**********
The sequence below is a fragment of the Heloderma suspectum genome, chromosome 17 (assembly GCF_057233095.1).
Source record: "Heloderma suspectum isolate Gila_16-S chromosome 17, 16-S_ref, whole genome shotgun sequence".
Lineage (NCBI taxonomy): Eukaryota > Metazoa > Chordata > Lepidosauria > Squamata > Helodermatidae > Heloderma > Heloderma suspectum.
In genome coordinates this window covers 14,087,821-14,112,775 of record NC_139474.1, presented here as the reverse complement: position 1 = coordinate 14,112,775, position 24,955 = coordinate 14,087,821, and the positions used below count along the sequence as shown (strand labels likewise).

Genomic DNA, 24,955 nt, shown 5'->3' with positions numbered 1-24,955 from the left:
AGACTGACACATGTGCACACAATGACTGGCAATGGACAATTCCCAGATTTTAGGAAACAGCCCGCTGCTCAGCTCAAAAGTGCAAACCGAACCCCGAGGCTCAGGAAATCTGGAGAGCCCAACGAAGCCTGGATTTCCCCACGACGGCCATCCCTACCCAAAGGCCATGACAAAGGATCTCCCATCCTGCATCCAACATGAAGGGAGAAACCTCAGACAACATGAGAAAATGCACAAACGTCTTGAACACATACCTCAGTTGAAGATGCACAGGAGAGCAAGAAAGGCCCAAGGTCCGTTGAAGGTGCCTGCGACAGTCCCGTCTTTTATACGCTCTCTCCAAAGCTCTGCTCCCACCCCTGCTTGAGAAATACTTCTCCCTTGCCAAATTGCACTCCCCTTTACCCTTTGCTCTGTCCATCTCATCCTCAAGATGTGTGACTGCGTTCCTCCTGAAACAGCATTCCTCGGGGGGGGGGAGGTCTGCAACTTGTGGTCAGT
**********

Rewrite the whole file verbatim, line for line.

The sequence below is a fragment of the Heloderma suspectum genome, chromosome 17 (assembly GCF_057233095.1).
Source record: "Heloderma suspectum isolate Gila_16-S chromosome 17, 16-S_ref, whole genome shotgun sequence".
Lineage (NCBI taxonomy): Eukaryota > Metazoa > Chordata > Lepidosauria > Squamata > Helodermatidae > Heloderma > Heloderma suspectum.
In genome coordinates this window covers 14,087,821-14,112,775 of record NC_139474.1, presented here as the reverse complement: position 1 = coordinate 14,112,775, position 24,955 = coordinate 14,087,821, and the positions used below count along the sequence as shown (strand labels likewise).

Genomic DNA, 24,955 nt, shown 5'->3' with positions numbered 1-24,955 from the left:
AGACTGACACATGTGCACACAATGACTGGCAATGGACAATTCCCAGATTTTAGGAAACAGCCCGCTGCTCAGCTCAAAAGTGCAAACCGAACCCCGAGGCTCAGGAAATCTGGAGAGCCCAACGAAGCCTGGATTTCCCCACGACGGCCATCCCTACCCAAAGGCCATGACAAAGGATCTCCCATCCTGCATCCAACATGAAGGGAGAAACCTCAGACAACATGAGAAAATGCACAAACGTCTTGAACACATACCTCAGTTGAAGATGCACAGGAGAGCAAGAAAGGCCCAAGGTCCGTTGAAGGTGCCTGCGACAGTCCCGTCTTTTATACGCTCTCTCCAAAGCTCTGCTCCCACCCCTGCTTGAGAAATACTTCTCCCTTGCCAAATTGCACTCCCCTTTACCCTTTGCTCTGTCCATCTCATCCTCAAGATGTGTGACTGCGTTCCTCCTGAAACAGCATTCCTCGGGGGGGGGGAGGTCTGCAACTTGTGGTCAGT